The other thing I tried was if one of the boys did start becoming difficult, I ignored that and focused on the other child, "Lewis I really like the way you've eaten all your food, that makes me think you're a very sensible boy." Lo and behold, our other son suddenly stopped messing around and started eating too. Hmm!

One of the things I also noticed, was that if I engaged with the boys and chatted to them about something they were interested in, there were no issues whatsoever. They didn't even notice when that meant I was leading them towards their bedrooms to get dressed, as they were totally distracted. I asked questions (mainly about the battle of Waterloo) suggested theories and explanations. Really, and I mean REALLY engaged. Not just superficially, but a proper, real conversation that was genuine. In the past I've felt too worn down to really go above, "Oh that's nice".

So today I have spent the day being 100% positive, engaging and "in the moment" pretty much the whole day. I have nothing left to give right now, but today was a GOOD day. We enjoyed spending time together and all got to do something we wanted. And I can't remember the last time that actually happened.

I purposefully haven't researched or looked into the theory or ideas behind the concept of "positive parenting" as I want to figure this one out for myself based on what is best for our family. But I can say that suddenly the future looks so much brigher. And I don't need to dread weekends anymore.

Now that is progress.

Sunday, 12 June 2016

Mothercare Review

Like all mums in the UK I've pretty much grown up with Mothercare - in recent years the stores have become absolutely awesome. The store in Leeds has SO much in it - a cafe, changing room, feeding room, photography studio... and you can even go there for baby scans! It's a real home from home for us, and I sometimes just go there to relax and have a coffee with baby girl. The quality of the products in there really speak for themselves - and for any parent it's a must visit in terms of car seats, cots and more.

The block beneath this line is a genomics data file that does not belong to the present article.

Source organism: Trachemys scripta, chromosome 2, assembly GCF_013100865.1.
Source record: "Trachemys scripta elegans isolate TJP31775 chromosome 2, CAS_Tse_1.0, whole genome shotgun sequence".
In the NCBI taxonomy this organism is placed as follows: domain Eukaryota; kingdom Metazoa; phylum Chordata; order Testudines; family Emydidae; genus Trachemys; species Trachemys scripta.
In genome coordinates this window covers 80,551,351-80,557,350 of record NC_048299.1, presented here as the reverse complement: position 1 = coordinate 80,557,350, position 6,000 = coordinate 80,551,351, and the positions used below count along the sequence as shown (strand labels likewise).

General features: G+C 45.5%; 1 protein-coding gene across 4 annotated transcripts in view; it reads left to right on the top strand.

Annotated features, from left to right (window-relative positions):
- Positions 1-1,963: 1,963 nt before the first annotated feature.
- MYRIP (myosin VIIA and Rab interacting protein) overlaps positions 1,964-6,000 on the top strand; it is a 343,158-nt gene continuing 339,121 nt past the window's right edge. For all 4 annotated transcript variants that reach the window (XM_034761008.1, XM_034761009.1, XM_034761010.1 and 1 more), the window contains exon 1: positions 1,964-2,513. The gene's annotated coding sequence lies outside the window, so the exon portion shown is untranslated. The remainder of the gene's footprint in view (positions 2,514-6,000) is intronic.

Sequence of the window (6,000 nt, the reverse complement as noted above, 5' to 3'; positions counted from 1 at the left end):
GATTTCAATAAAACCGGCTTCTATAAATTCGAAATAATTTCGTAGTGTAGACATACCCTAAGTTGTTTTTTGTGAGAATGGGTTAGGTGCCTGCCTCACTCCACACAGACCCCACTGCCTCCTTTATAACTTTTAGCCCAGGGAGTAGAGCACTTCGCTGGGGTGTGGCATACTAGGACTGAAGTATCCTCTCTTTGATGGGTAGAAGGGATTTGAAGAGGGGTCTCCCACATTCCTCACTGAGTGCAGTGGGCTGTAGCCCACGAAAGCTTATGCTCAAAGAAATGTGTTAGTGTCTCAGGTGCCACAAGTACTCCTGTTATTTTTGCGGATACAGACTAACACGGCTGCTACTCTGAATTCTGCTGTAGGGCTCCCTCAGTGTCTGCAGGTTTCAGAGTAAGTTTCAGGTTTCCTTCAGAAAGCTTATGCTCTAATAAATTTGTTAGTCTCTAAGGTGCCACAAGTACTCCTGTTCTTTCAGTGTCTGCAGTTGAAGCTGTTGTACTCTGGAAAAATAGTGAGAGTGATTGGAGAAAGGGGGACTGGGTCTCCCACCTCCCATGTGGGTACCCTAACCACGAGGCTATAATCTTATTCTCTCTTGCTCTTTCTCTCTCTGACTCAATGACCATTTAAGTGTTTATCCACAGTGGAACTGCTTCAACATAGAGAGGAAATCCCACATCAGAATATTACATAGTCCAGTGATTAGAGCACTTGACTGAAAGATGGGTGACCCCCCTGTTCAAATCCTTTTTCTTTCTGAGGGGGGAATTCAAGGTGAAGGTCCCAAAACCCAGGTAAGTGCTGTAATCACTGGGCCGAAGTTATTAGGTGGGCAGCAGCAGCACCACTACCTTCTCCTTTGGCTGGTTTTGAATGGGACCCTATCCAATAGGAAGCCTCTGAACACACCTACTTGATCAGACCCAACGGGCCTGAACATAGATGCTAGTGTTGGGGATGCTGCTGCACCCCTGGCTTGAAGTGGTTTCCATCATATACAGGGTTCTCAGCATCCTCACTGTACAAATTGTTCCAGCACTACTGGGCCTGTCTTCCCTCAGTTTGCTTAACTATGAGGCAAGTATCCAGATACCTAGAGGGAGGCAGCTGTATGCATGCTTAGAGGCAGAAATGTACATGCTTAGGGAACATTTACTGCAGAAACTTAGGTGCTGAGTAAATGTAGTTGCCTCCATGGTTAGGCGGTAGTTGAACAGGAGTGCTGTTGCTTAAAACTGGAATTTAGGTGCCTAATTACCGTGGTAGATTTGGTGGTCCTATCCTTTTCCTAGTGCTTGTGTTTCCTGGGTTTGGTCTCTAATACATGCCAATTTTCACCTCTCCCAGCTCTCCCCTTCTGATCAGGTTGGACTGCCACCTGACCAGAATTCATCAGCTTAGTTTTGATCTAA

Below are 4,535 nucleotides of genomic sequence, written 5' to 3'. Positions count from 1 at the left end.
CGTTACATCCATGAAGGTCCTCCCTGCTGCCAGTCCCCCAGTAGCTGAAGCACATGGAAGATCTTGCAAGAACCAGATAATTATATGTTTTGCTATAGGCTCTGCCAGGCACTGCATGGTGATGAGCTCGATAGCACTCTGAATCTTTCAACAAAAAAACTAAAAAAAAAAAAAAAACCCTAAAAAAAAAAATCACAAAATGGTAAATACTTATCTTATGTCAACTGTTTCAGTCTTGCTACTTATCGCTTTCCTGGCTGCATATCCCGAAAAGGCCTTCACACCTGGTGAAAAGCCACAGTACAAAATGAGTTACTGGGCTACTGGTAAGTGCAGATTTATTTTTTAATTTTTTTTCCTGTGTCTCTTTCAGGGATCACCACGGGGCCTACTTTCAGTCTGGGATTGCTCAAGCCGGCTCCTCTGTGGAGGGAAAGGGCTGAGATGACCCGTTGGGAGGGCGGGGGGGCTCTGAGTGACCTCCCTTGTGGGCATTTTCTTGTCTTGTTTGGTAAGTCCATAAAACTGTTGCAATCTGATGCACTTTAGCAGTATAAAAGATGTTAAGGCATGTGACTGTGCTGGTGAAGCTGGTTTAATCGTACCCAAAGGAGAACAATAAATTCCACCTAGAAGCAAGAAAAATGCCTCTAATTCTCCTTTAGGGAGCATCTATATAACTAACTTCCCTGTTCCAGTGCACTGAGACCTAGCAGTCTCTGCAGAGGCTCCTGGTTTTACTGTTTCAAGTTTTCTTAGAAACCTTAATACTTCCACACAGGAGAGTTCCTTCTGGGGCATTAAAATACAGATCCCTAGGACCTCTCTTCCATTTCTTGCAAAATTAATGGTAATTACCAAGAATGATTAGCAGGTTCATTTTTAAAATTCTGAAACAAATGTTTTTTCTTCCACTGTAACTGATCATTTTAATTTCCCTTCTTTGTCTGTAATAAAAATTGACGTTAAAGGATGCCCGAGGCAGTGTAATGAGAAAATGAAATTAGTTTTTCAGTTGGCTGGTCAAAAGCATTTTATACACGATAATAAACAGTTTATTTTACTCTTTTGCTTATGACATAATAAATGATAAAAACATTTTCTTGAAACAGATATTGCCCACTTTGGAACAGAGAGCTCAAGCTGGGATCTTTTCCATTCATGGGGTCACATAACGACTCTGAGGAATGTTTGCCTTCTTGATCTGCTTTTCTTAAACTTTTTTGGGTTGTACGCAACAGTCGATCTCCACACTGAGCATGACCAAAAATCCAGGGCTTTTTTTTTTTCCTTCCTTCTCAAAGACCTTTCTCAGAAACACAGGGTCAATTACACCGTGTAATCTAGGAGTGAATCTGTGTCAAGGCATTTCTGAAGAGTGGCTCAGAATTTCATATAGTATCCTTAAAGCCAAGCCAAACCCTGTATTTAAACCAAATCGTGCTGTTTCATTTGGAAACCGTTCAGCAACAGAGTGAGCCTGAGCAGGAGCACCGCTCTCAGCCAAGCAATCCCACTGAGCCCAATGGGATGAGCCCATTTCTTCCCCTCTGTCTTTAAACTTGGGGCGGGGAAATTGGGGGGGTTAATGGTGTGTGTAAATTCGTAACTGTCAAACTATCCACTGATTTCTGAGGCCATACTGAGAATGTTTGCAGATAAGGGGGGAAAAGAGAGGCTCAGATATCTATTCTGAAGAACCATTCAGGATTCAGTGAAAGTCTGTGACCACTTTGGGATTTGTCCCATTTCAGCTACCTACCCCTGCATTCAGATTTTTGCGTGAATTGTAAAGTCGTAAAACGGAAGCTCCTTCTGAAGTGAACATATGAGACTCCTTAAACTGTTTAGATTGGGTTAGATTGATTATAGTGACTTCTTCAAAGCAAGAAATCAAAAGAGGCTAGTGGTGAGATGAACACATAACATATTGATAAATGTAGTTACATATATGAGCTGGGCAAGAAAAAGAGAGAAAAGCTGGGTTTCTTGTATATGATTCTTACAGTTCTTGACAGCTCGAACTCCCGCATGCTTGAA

For me it's about safety, and the fact that all car seats are properly checked and fitted by the expert staff, means ultimate peace of mind. I also noticed that every member of staff is trained to use all of the prams and pushchairs which is pretty impressive. Some pushchairs can be quite difficult to grasp, but here you have an obvious point of call should you need any help. Genius!

We were lucky enough to be offered an item to review from Mothercare this week, and we decided to go for the ELC My First Sand and Water Table along with some Sand to go with it. Unfortunately, since receiving the items, it has rained solidly for days, so it's been pretty much impossible to get any photos - my little girl did have a quick splash on Friday evening before the heavens opened, and she was splashing about like no-ones business, laughing her head off. At 13 months, she's into EVERYTHING at the moment, and loves making messes and generally covering herself head to toe in anything she can lay her hand on. Water to me, is a better alternative to paint - which I'm pretty sure she would eat. The sand I am less sure about, as I have a feeling she will also try to eat it - but I also sort of think it's a trial and error thing - she'll only learn by tasting that gritty sensation...